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Soc Cogn Affect Neurosci. 2017 Aug 1;12(8):1314-1324. doi: 10.1093/scan/nsx052.

Putting race in context: social class modulates processing of race in the ventromedial prefrontal cortex and amygdala.

Author information

1
Global Studies Institute.
2
Petit Science Center, Neuroscience Institute.
3
Department of Sociology, Georgia State University, Atlanta, GA, USA.
4
Department of Sociology, University of Iowa, Iowa City, Iowa, USA.
5
Department of Radiology.
6
Department of Psychiatry, University of Iowa Carver College of Medicine, Iowa City, Iowa, USA.
7
Department of Biomedical Engineering, 1402 Seamans Center for the Engineering Arts and Sciences, University of Iowa, Iowa City, Iowa, USA.
8
Department of Neurology, University of Iowa Carver College of Medicine, Iowa City, Iowa, USA.
9
Department of Psychological and Brain Sciences, University of Iowa, Iowa City, Iowa, USA.

Abstract

A growing body of literature demonstrates that racial group membership can influence neural responses, e.g. when individuals perceive or interact with persons of another race. However, little attention has been paid to social class, a factor that interacts with racial inequalities in American society. We extend previous literature on race-related neural activity by focusing on how the human brain responds to racial out-groups cast in positively valued social class positions vs less valued ones. We predicted that the ventromedial prefrontal cortex (vmPFC) and the amygdala would have functionally dissociable roles, with the vmPFC playing a more significant role within socially valued in-groups (i.e. the middle-class) and the amygdala having a more crucial role for socially ambivalent and threatening categories (i.e. upper and lower class). We tested these predictions with two complementary studies: (i) a neuropsychological experiment with patients with the vmPFC or amygdala lesions, contrasted with brain damaged and normal comparison participants, and (ii) a functional magnetic resonance imaging experiment with 15 healthy adults. Our findings suggest that two distinct mechanisms underlie class-based racial evaluations, one engaging the vmPFC for positively identified in-group class and another recruiting the amygdala for the class groups that are marginalized or perceived as potential threats.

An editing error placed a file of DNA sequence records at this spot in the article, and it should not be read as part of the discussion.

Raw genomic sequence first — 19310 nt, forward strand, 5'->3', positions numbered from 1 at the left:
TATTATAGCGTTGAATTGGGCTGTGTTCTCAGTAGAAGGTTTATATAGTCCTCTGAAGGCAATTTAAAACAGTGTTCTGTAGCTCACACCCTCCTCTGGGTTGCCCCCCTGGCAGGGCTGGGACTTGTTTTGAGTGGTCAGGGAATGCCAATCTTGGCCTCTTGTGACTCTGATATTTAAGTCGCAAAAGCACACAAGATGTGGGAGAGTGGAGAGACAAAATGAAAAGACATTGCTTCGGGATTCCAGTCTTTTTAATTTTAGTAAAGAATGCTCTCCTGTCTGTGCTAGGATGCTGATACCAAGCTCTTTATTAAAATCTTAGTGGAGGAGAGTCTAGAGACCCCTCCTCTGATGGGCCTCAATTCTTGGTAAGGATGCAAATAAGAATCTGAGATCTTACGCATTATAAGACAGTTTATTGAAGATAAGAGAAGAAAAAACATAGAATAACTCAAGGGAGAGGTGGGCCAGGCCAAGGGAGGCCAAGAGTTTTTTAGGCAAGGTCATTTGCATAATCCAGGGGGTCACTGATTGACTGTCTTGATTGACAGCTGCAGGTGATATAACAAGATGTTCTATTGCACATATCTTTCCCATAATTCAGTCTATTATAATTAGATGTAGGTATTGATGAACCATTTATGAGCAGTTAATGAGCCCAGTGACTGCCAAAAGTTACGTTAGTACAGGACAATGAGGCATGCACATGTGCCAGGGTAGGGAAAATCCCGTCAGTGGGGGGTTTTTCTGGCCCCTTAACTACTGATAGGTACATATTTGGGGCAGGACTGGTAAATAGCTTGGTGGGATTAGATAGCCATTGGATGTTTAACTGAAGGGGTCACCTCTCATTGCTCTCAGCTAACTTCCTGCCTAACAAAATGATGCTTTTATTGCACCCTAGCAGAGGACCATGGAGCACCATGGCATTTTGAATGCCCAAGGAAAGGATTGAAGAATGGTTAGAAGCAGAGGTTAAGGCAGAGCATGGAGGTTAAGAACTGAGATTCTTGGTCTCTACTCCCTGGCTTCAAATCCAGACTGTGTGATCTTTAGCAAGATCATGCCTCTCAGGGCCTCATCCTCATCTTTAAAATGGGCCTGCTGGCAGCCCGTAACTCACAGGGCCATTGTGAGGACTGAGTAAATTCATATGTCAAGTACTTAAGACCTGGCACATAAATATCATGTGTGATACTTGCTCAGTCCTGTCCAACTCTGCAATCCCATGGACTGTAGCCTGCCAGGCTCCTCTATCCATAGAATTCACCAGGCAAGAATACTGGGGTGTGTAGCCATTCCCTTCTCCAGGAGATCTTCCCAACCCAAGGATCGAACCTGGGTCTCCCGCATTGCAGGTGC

KEYWORDS:

emotions; fMRI; lesion; race; social class

PMID:
28398590
PMCID:
PMC5597864
DOI:
10.1093/scan/nsx052
[Indexed for MEDLINE]
Free PMC Article

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